Primary visionaries in this installation / interactive performance include artist Joellyn Rock, multimedia composer Kathy McTavish and netprov creator Rob Wittig. When I arrived to check things out there were a whole assortment of assistant collaborators including Tobin Dack (the electronic music man), Lizzy Siemens, and many more who are acknowledged fully on the Travelling Sophronia Facebook Page.

The collaborative project offers both physical and virtual space where participants may spin their own stories of Sophronia, an imaginary city invented (or discovered) by Italo Calvino and which appears in his book Invisible Cities.

The project is a full-scale interactive wonderment, a circus conceived for a new age, stimulating all the senses including the imagination. I share it here in hopes that you will mark September 11 on your calendar so that you do not miss it.


On the walls, the graffiti angel mixes text and digital imagery gleaned from the project database... In a glowing tent, the audience can play along with projected video and digital animations to become part of the carnival...

The mood when I arrived was suffused with energetic cheer as Ann Gumpper and others attended to assembling the final embellishments on the tent housing the heart of this audio/visual experience. My photos here only hint at what the project is like to experience.

For more information about Sophronia, visit http://robwit.net/sophronia/


Joellyn Rock is a fiscal year 2014 recipient of a Career Development grant from the Arrowhead Regional Arts Council (www.aracouncil.org) which is funded in part by the Minnesota Arts and Cultural Heritage Fund, Minnesota State Legislature, and The McKnight Foundation. Graffiti Angel in Sophronia was first presented at Northern Spark 2014 with the support of Northern Lights.mn and the Walker Art Center. Special thanks to the Motion and Media Across Disciplines Lab at University of Minnesota Duluth.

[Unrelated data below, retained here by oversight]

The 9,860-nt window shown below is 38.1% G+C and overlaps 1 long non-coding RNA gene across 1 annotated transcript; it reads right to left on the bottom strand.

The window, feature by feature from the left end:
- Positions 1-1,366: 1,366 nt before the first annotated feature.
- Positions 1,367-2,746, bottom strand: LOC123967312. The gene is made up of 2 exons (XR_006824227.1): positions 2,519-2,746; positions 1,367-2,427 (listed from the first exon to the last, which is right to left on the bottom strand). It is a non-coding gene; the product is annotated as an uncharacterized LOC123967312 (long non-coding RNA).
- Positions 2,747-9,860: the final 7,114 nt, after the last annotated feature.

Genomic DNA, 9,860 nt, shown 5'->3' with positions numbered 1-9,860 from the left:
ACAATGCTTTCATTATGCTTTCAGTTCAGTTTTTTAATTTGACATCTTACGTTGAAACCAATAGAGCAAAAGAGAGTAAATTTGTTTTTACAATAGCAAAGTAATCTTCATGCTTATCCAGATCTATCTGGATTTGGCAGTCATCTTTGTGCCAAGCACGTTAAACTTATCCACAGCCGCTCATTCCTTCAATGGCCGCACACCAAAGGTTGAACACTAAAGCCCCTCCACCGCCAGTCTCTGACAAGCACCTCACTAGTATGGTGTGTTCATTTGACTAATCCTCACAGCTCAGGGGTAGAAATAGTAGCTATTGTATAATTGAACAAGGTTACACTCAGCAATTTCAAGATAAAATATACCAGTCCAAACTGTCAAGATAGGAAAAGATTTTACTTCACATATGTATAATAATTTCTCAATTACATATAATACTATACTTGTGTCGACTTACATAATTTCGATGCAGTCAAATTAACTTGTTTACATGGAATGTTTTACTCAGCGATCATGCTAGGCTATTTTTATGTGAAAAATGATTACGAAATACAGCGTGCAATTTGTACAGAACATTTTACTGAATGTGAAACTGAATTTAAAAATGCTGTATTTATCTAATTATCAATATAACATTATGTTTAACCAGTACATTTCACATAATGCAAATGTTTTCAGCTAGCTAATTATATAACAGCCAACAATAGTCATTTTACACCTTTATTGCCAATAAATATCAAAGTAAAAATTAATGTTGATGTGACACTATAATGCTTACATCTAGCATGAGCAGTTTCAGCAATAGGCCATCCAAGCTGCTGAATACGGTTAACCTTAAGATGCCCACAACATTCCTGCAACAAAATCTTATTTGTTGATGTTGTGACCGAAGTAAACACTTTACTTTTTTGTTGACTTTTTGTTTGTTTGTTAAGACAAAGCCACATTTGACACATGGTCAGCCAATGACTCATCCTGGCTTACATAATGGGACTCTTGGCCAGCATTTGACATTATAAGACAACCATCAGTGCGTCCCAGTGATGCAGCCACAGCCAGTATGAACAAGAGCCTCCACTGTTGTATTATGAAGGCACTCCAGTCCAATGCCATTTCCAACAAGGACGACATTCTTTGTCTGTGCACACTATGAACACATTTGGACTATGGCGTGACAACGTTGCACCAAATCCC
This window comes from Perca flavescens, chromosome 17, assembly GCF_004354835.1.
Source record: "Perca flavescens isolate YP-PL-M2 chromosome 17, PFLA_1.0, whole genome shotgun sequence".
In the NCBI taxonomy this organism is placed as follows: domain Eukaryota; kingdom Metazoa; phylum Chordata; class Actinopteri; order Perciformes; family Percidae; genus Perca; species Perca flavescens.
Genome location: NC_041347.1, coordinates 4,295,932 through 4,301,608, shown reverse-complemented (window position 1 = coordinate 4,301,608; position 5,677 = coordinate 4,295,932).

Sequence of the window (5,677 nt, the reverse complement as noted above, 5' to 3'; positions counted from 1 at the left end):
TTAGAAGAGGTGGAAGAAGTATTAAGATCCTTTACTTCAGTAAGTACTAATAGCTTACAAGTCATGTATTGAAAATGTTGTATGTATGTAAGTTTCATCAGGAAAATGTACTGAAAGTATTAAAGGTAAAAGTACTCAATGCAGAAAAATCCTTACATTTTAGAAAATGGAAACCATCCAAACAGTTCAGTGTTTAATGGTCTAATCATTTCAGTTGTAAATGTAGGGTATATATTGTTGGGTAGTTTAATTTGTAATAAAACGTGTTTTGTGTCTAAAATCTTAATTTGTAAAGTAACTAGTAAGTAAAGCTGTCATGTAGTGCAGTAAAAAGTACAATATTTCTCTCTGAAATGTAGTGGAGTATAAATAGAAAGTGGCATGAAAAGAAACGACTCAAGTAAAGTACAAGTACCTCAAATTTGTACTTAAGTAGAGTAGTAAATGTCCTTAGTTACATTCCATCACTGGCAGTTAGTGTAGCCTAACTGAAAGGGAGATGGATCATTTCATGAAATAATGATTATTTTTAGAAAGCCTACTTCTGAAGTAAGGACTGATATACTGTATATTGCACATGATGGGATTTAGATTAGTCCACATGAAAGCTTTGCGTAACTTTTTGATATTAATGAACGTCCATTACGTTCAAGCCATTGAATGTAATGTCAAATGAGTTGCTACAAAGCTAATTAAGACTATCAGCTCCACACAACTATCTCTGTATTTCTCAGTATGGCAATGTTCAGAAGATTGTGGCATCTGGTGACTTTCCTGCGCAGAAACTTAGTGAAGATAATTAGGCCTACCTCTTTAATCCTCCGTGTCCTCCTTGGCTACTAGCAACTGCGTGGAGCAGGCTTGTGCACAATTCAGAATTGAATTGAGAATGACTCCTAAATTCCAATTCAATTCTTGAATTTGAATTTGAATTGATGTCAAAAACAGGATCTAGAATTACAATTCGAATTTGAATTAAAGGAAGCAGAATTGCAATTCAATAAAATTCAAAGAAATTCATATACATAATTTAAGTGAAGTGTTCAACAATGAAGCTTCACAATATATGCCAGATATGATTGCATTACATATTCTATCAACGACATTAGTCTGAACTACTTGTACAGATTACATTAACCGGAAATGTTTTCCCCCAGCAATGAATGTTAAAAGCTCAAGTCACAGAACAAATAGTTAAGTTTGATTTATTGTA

Saturday, August 23, 2014

No Trivial Pursuit: Whatever Happened To Dylanologist Tony Scaduto?

Whatever became of Anthony Scaduto? In 1972 the Chicago Tribune called him "heir apparent to the title of Dylanologist Number One." This accolade was based on the determined and detailed analysis he brought to his research while writing his book on Bob Dylan. Scaduto was the first Dylan biographer to approach the life of Dylan as a journalist and not a fan.

The reason I ask where he is today is that sometime about a month ago I received an interesting email from a woman in Chicago who knew him when he wrote the book on Bob Dylan. She contacted me because of my blog review of Scaduto's book.

The details of Scaduto's career are sketchy. For a brief period he seems to have been high profile, beginning with the Dylan bio (1972) and his 1974 investigation into the Bruno Richard Hauptmann case whom he believes was railroaded for the Lindbergh baby kidnapping. He also wrote bios of Mick Jagger, Frank Sinatra, Marilyn Monroe and John F. Kennedy. But he cut his teeth as a reporter for the New York Post where he was known as an expert on crime and the mob.

According to Richie Unterberger of AllMusic, "The fact that he was, for that era, old for a rock critic (he was around 40 when he wrote the book) probably worked to his advantage. It was a time when young rock critics tended to idolize their subjects, an approach Scaduto never bought into. He also had a lot of reporting experience, not just about music, but also as a police reporter, sometimes covering organized crime. He knew the importance of investigative research, and digging for material that wasn't always going to be easy to find." **

Scaduto got the assignment to do a Dylan bio when it started to become apparent that writing about rock might be something profitable. Grosset & Dunlap called and asked if he might be interested in doing a book on Johnny Winter. Scaduto re-directed. Dylan was the only subject matter that really interested him.

What's a mystery is how a high profile writer with connections to the N.Y. publishing scene would go into hibernation and not leverage these contacts and advantages. According to Wikipedia, Scaduto also writes under the name Tony Sciacca but a quick Google search there only leads to the same books on Amazon, but under a different name.

Maybe it was his boldness in writing about Frank Sinatra's mafia connections that got him into hot water. Or his daring Who Killed Marilyn? with its suggestive subtitle "And Did the Kennedy's Know?"

Scaduto worked hard to develop his craft and it paid off. In the 70's he tackled some big stories. After his season in the sun, he's carried a decidedly lower profile. If Tony's still around, I know one fan who would still like to find him. If you have an information, drop me an email. ennyman [at] northlc [dot] com.

Meantime, life goes on all around you.

* Lynn Van Matre, Chicago Tribune, Sunday May 7, 1972
** http://www.allmusic.com/artist/anthony-scaduto-mn0001798249/biography